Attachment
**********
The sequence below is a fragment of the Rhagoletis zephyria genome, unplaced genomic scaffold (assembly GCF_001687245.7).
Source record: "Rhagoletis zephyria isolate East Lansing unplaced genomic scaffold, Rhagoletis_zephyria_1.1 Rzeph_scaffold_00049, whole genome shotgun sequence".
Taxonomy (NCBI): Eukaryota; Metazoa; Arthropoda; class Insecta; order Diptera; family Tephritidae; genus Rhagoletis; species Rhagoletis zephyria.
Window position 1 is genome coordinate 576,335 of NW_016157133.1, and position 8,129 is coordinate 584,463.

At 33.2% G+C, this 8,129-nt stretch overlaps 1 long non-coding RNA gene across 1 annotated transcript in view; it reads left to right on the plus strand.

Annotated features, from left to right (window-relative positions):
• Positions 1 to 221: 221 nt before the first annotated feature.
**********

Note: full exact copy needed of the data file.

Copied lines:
The sequence below is a fragment of the Rhagoletis zephyria genome, unplaced genomic scaffold (assembly GCF_001687245.7).
Source record: "Rhagoletis zephyria isolate East Lansing unplaced genomic scaffold, Rhagoletis_zephyria_1.1 Rzeph_scaffold_00049, whole genome shotgun sequence".
Taxonomy (NCBI): Eukaryota; Metazoa; Arthropoda; class Insecta; order Diptera; family Tephritidae; genus Rhagoletis; species Rhagoletis zephyria.
Window position 1 is genome coordinate 576,335 of NW_016157133.1, and position 8,129 is coordinate 584,463.

At 33.2% G+C, this 8,129-nt stretch overlaps 1 long non-coding RNA gene across 1 annotated transcript in view; it reads left to right on the plus strand.

Annotated features, from left to right (window-relative positions):
• Positions 1 to 221: 221 nt before the first annotated feature.